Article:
1018 bears sponsored to 672 primary schools by 566 sponsors... Thank You Olly Heterick For Donating Earnest Harvey - Gallipoli Bear to St Mary MacKillop Primary School - KINGSWOOD The Gibson Family - Our most recent donor - Thank you Thank You Crows Nest State School For Donating Thomas Hendy - Flying Corps Bear to Crows Nest State School - CROWS NEST Thank You Christison family for Parker Farnham For Donating Bernadette O'Meara - Nurse Bear to Carnaby Rise Primary School - LANDSDALE Thank You Trent Forbes - Invictus Team Member For Donating John Murray - Wounded Bear to Prince of Peace Lutheran College - EVERTON PARK Thank You Mt Barker RSL For Donating Bert Jones - Light Horse Bear to St Francis de Sales College - MOUNT BARKER Thank You Lieutenant Colonel Nileshni Karan RAAEC For Donating Bernadette O'Meara - Nurse Bear to Paddington Public School - PADDINGTON Thank You Loxton North School For Donating David Cohen - Lone Pine Bear to Loxton North School - LOXTON NORTH Thank You John Masters For Donating Earnest Harvey - Gallipoli Bear to Gold Creek School - NICHOLLS Thank You Lawrence Malcolm Knowles For Donating Andy Miller - Navy Bear to Tamworth Public School - TAMWORTH Thank You Harmer Family For Donating Ernest Harvey - Gallipoli Bear to Stradbroke School - ROSTREVOR

Private Thomas

Stretcher-bearer Bear

Listen to Private Thomas’s Story

I reckon everyone’s heard of John Simpson Kirkpatrick. The newspapers call him the “Man with the Donkey” and he was a stretcher-bearer at Gallipoli. He got shot three weeks after we landed at Anzac Cove.

That’s a big risk when you’re a stretcher-bearer in the Australian Army Medical Corps. We don’t carry guns or bombs. Our job is just to find wounded diggers and get them to safety and help.

It’s dangerous work. Sometimes you’re running up and down the trenches and other times you’re out in no-man’s land between the enemy’s trenches and ours. Going into no man’s land is never good. After a big battle it can take days to collect all of the wounded and if the enemy are still in their trenches there is always the risk they’ll shoot at us, even if we are carrying a flag with a red cross or a plain white flag.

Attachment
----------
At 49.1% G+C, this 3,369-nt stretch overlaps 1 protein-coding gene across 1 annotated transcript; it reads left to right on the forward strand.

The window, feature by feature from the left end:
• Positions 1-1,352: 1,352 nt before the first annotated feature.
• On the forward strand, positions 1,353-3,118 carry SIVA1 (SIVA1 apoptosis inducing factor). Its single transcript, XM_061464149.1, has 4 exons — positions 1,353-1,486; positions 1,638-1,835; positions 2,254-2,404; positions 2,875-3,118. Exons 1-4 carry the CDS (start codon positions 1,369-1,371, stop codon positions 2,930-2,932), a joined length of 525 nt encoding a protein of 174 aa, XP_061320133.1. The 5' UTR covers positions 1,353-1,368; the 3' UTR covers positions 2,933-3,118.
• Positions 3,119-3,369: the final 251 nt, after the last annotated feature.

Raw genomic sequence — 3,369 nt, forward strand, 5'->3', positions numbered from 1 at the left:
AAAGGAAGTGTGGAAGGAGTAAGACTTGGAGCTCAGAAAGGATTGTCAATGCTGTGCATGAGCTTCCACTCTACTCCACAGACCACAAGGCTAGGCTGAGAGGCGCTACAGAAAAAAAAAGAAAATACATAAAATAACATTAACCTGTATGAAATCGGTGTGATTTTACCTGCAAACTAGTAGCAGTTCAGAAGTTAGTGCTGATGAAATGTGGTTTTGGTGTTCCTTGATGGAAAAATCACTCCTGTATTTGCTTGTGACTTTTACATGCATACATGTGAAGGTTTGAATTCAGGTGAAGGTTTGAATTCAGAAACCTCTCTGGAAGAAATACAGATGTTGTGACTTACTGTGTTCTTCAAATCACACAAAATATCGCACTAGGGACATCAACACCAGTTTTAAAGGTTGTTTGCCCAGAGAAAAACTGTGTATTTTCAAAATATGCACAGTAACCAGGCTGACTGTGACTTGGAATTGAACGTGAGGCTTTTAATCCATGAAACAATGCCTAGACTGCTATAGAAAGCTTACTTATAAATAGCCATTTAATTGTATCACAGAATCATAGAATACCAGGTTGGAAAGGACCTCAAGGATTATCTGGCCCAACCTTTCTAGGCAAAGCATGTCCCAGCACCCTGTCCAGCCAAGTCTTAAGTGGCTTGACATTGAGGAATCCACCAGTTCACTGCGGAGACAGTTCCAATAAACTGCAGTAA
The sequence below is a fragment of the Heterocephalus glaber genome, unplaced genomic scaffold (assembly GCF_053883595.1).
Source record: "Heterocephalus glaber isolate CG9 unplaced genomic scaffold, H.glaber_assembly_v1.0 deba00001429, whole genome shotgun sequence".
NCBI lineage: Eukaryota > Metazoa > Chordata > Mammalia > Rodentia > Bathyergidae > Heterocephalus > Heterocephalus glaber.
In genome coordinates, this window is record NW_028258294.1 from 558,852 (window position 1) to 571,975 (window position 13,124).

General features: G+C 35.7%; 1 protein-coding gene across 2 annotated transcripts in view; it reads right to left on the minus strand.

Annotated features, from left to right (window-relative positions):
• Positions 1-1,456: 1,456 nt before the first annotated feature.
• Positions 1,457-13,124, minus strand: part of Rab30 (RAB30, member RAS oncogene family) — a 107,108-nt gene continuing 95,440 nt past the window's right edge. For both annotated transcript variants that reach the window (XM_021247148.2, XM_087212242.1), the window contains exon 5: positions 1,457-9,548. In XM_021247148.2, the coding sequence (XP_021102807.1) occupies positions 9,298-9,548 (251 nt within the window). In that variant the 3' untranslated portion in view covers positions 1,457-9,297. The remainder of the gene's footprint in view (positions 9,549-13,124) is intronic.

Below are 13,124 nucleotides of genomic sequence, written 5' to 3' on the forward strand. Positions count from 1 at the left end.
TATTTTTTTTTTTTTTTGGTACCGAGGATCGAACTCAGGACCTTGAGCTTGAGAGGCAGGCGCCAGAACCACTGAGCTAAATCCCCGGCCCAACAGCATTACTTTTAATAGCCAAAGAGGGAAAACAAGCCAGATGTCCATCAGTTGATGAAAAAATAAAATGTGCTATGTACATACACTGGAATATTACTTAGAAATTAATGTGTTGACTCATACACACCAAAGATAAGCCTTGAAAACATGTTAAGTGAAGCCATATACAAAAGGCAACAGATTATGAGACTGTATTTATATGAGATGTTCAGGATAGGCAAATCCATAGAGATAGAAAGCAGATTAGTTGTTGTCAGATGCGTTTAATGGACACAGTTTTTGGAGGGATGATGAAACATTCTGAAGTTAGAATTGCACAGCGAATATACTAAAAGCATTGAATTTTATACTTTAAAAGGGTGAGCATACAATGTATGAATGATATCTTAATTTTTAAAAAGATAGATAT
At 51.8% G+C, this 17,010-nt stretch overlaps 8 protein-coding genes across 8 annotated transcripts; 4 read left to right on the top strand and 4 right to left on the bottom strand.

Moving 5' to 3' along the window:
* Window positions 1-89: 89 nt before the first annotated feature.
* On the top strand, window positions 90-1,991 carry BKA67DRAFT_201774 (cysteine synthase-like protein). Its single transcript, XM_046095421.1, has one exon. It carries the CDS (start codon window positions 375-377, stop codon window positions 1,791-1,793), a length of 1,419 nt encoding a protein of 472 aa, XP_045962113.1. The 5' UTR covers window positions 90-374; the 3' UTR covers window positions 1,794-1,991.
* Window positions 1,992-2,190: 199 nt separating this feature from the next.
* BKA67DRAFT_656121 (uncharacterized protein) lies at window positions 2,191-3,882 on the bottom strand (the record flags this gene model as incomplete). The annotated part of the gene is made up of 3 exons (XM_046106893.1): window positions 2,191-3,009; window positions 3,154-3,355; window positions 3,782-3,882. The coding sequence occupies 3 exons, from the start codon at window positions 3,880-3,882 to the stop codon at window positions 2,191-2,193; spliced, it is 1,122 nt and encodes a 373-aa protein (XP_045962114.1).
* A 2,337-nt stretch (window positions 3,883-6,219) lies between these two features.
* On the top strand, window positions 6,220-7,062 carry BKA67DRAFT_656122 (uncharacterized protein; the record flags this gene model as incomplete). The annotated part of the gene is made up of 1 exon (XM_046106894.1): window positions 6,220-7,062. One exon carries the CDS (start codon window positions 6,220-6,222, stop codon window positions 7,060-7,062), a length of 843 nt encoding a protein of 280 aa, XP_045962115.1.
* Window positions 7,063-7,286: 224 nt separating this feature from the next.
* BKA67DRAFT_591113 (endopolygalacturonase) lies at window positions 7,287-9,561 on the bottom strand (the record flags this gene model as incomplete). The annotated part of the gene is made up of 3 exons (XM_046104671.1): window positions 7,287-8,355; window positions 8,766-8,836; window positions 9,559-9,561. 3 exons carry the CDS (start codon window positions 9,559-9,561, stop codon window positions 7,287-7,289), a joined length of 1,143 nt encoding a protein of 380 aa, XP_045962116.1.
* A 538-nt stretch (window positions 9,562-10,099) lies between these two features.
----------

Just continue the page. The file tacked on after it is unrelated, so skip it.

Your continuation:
At Gallipoli we worked in pairs but on the Western Front in France and Belgium, where the ground gets thick and sticky with deep mud, it sometimes takes six of us to carry one stretcher. The first aid training I got from our medical officer means I can put a dressing on to stop bleeding or keep broken limbs in place, but our main job is to get our diggers back to the doctor as fast as possible without hurting them more.

Once the wounded are seen by the doctor at the Aid Post, which is usually pretty close to the action, we take them to the Dressing Stations a little further back from the fighting. Here they get even more medical attention, sometimes even urgent surgery. After that we move them to our Casualty Clearing Stations, which are like temporary hospitals with nurses, doctors, operating rooms and lots of beds. For the diggers who need special treatment or a lot of time to recover, we might send them to one of our General Hospitals or even send them on a Hospital Ship to England.

They reckon at Gallipoli we carried around 18,000 wounded diggers. It’s going add up to more than that on the Western Front, that’s for sure.

For diggers on the battlefield stretcher bearers could mean the difference between life and death, but it wasn’t just our soldiers they’d help. Aussie stretcher bearers would give aid to Germans or Turks – it made little difference if a bloke was in trouble they were there to help. These diggers are unsung heroes.